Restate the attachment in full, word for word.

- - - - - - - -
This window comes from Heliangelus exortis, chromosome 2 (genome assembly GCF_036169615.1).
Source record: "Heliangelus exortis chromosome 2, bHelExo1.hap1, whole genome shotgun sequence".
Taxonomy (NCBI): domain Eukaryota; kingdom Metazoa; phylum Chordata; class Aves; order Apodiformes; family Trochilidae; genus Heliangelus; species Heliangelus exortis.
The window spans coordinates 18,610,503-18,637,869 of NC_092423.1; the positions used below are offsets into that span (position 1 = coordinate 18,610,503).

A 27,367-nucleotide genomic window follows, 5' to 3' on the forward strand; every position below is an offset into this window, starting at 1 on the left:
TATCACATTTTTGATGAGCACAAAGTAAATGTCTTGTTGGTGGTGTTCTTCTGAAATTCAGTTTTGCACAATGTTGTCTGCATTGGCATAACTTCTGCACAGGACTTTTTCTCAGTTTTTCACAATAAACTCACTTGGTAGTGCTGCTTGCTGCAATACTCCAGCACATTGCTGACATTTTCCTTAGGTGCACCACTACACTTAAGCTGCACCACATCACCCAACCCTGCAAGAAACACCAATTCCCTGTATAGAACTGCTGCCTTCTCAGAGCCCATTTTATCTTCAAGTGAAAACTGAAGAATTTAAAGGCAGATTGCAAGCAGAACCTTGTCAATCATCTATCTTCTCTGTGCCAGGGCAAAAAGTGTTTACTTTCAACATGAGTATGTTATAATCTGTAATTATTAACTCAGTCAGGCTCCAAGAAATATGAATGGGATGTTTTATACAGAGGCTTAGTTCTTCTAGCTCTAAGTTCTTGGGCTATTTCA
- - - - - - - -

This window comes from Heliangelus exortis, chromosome 2 (genome assembly GCF_036169615.1).
Source record: "Heliangelus exortis chromosome 2, bHelExo1.hap1, whole genome shotgun sequence".
Taxonomy (NCBI): domain Eukaryota; kingdom Metazoa; phylum Chordata; class Aves; order Apodiformes; family Trochilidae; genus Heliangelus; species Heliangelus exortis.
The window spans coordinates 18,610,503-18,637,869 of NC_092423.1; the positions used below are offsets into that span (position 1 = coordinate 18,610,503).

A 27,367-nucleotide genomic window follows, 5' to 3' on the forward strand; every position below is an offset into this window, starting at 1 on the left:
TATCACATTTTTGATGAGCACAAAGTAAATGTCTTGTTGGTGGTGTTCTTCTGAAATTCAGTTTTGCACAATGTTGTCTGCATTGGCATAACTTCTGCACAGGACTTTTTCTCAGTTTTTCACAATAAACTCACTTGGTAGTGCTGCTTGCTGCAATACTCCAGCACATTGCTGACATTTTCCTTAGGTGCACCACTACACTTAAGCTGCACCACATCACCCAACCCTGCAAGAAACACCAATTCCCTGTATAGAACTGCTGCCTTCTCAGAGCCCATTTTATCTTCAAGTGAAAACTGAAGAATTTAAAGGCAGATTGCAAGCAGAACCTTGTCAATCATCTATCTTCTCTGTGCCAGGGCAAAAAGTGTTTACTTTCAACATGAGTATGTTATAATCTGTAATTATTAACTCAGTCAGGCTCCAAGAAATATGAATGGGATGTTTTATACAGAGGCTTAGTTCTTCTAGCTCTAAGTTCTTGGGCTATTTCA